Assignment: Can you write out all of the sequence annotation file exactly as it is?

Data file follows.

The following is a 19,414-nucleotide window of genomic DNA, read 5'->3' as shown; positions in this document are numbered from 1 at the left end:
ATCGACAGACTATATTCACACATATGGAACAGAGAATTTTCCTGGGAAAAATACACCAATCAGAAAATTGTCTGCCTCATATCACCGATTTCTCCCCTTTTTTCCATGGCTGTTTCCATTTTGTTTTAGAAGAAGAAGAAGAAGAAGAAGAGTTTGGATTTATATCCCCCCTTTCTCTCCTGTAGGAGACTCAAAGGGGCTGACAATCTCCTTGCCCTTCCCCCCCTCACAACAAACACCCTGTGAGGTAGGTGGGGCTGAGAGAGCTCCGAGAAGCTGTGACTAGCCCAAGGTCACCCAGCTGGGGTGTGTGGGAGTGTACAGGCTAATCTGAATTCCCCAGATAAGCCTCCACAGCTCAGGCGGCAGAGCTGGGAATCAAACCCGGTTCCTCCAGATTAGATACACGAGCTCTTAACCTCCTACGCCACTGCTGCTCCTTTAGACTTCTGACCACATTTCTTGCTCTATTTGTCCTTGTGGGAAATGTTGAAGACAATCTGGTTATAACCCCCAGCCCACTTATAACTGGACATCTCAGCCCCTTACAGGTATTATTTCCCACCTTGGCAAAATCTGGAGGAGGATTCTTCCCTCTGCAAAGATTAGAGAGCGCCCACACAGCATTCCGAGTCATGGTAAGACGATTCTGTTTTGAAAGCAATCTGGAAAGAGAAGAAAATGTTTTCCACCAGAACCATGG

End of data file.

The following is a 19,414-nucleotide window of genomic DNA, read 5'->3' as shown; positions in this document are numbered from 1 at the left end:
ATCGACAGACTATATTCACACATATGGAACAGAGAATTTTCCTGGGAAAAATACACCAATCAGAAAATTGTCTGCCTCATATCACCGATTTCTCCCCTTTTTTCCATGGCTGTTTCCATTTTGTTTTAGAAGAAGAAGAAGAAGAAGAAGAGTTTGGATTTATATCCCCCCTTTCTCTCCTGTAGGAGACTCAAAGGGGCTGACAATCTCCTTGCCCTTCCCCCCCTCACAACAAACACCCTGTGAGGTAGGTGGGGCTGAGAGAGCTCCGAGAAGCTGTGACTAGCCCAAGGTCACCCAGCTGGGGTGTGTGGGAGTGTACAGGCTAATCTGAATTCCCCAGATAAGCCTCCACAGCTCAGGCGGCAGAGCTGGGAATCAAACCCGGTTCCTCCAGATTAGATACACGAGCTCTTAACCTCCTACGCCACTGCTGCTCCTTTAGACTTCTGACCACATTTCTTGCTCTATTTGTCCTTGTGGGAAATGTTGAAGACAATCTGGTTATAACCCCCAGCCCACTTATAACTGGACATCTCAGCCCCTTACAGGTATTATTTCCCACCTTGGCAAAATCTGGAGGAGGATTCTTCCCTCTGCAAAGATTAGAGAGCGCCCACACAGCATTCCGAGTCATGGTAAGACGATTCTGTTTTGAAAGCAATCTGGAAAGAGAAGAAAATGTTTTCCACCAGAACCATGG